Home
Verdict: 
Aero helmet that's comfortable and much better ventilated than you'd expect.
Weight: 
275g
Contact: 
www.zyro.co.uk
Giro Air Attack helmet
8 10

The Giro Air Attack has a similar overall profile to a standard road helmet but it's designed to be more aerodynamic to help you save time whether you're road riding, time trialling, or racing a triathlon.

The Air Attack fits like a standard road helmet using Giro's Roc Loc Air System. The flexible plastic cradle attaches to the helmet shell at your temples so the helmet will fit the vast majority of people well. Giro reckon their system works for 98% of the population.

You get the choice of three height adjustment positions at the back and you control tightness with a clicky wheel. Winding it up and letting out the slack are equally easily sorted with one hand. What's different from Giro's standard Roc Loc System is that there's an inner cradle over your forehead and the top of your head as well, keeping the shell slightly raised to allow air to flow inside.

As you'll have noticed, there are far fewer vents here than you find on most road helmets. I started using the Air Attack a few weeks ago when the weather was quite a lot hotter than it is now – in the mid-20s – and conditions inside the helmet were a bit warmer and more humid than usual, but not nearly to the degree that I'd expected. I didn't find it uncomfortably hot and sweaty, just a little more so than normal.

Giro reckon that with its deep internal channelling the Air Attack has 97% of the cooling efficiency of their lightweight and well-vented Aeon helmet. My perception wasn't quite that, but it wasn't a million miles off. You certainly don't feel like you're burning up in there. Or, at least, I didn't; I know that other people are more sensitive on that front. I've used a lot of different long-tailed time trial helmets for triathlon in the past and the Air Attack is better ventilated than any of them, and a lot more airy than anything that covers your ears.

Removable X-Static antibacterial padding inside adds to the comfort, as do the soft and lightweight webbing straps. Oh, and while we're mentioning weight, the Air Attack hit the road.cc Scales of Truth at 275g, which is pretty light seeing as a helmet with more holes than a Swiss cheese is doing well to get down to about 200g.

The main reason for buying the Air Attack is for the aerodynamic benefit but we simply have no way of measuring how it compares to the opposition on that front. We can only report Giro's claims and they say that the Air Attack has 11% less wind averaged aerodynamic drag that their Aeon. They also say that if you rode in the Aeon for an hour at 25mph, then switched to the Aeon and rode for at the same power, you'd cover the same ground 17secs quicker. It's not a massive saving but, hey, it all counts. Ask Dave Brailsford.

In terms of looks, well, you can make your own mind up. It's certainly designed with performance rather than aesthetics in mind, but if you spend half your life clad in Lycra, a pisspot helmet is probably the least of your worries. Admittedly, you'll be doing well if you manage to look cool in this lid, but that really isn't the point.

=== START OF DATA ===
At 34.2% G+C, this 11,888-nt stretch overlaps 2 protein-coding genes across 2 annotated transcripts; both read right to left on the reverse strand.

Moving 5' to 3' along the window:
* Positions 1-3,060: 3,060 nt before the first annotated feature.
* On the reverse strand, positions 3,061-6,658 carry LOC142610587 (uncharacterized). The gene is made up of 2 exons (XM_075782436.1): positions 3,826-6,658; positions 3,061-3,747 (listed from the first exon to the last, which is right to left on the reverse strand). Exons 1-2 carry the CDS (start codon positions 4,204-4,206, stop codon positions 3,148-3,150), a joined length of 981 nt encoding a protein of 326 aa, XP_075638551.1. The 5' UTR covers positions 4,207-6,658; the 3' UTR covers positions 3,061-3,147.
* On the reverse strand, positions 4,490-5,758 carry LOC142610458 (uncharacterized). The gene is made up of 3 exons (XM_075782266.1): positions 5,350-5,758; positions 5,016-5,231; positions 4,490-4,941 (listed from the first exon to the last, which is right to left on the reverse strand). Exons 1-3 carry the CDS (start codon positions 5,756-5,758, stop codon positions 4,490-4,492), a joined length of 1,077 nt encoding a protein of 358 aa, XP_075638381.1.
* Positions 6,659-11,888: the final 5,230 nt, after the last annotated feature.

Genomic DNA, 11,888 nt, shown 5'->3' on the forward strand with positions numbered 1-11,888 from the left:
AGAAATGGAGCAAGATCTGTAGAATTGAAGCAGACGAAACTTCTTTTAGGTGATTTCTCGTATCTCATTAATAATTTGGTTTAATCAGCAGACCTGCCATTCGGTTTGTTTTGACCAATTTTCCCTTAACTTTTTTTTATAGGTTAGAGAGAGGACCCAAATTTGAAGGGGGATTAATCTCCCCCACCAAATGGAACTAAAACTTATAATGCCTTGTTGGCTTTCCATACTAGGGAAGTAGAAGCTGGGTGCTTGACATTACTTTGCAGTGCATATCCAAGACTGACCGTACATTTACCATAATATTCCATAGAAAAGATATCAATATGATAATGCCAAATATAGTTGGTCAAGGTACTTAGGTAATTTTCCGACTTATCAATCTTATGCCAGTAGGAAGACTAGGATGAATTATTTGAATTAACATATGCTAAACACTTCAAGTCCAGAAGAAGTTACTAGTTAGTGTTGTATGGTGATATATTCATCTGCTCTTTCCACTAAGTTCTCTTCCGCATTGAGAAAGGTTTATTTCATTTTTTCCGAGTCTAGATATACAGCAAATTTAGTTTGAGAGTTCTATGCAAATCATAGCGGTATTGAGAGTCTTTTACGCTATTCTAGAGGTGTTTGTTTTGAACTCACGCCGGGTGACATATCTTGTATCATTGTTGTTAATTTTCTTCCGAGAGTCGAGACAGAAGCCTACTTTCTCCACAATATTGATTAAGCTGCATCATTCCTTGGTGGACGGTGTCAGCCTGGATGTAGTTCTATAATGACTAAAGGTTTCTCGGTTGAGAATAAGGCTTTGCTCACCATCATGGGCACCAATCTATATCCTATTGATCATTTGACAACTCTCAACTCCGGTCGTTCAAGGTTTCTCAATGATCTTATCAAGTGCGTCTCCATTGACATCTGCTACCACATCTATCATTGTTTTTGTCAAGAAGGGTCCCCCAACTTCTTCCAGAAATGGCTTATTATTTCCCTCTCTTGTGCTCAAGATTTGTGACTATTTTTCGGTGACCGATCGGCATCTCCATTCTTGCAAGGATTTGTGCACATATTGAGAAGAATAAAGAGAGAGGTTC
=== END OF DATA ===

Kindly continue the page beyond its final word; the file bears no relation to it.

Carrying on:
One other thing that didn't even cross my mind before using the Air Attack is that the fewer vents result in less noise when you're riding fast. It's noticeable.

The Shield version of the Air Attack (£179.99) comes with a removable eye shield that's held in place with magnets.

Verdict

Aero helmet that's comfortable and much better ventilated than you'd expect.

road.cc test report

Make and model: Giro Air Attack helmet

Size tested: Medium, titanium

Tell us what the product is for, and who it's aimed at. What do the manufacturers say about it? How does that compare to your own feelings about it?

Aerodynamics is key here but, as mentioned, we can't offer you any aero stats other than those provided by Giro. We've reported them rather than endorsed them.

Here's what Giro say:

Our first Air Attack was a revelation in styling and performance for all types of riding''from track to triathlon, road and mountain biking to cyclocross. Inspired by the original, the new generation Air Attack fine-tunes the design for a lightweight, compact and extremely efficient aerodynamic shape that slices through air. Add in the comfort, adjustability and enhanced airflow of the Roc Loc Air system, and the Air Attack re-imagines what your helmet can be.

SUGGESTED USE: Road, Aero/Tri

FEATURES: Wind tunnel aided design, Removable X-Static comfort padding, Featherweight webbing with Slimline buckle

CONSTRUCTION: In-Mold polycarbonate shell with EPS liner

FIT SYSTEM: Roc Loc Air

VENTILATION: 6 vents, internal channeling

Rate the product for quality of construction:
 
8/10
Rate the product for performance:
 
8/10
Rate the product for durability:
 
8/10

The in-mould construction should result in a helmet that lasts (as well as making for a lighter weight). It's all good so far.

Rate the product for weight, if applicable:
 
7/10

It's heavier than other road helmets of this price - but not massively heavier. It's lighter than long-tailed aero helmets.

Rate the product for comfort, if applicable:
 
8/10

The retention system is among the best out there, and I was surprised by the airflow through the helmet.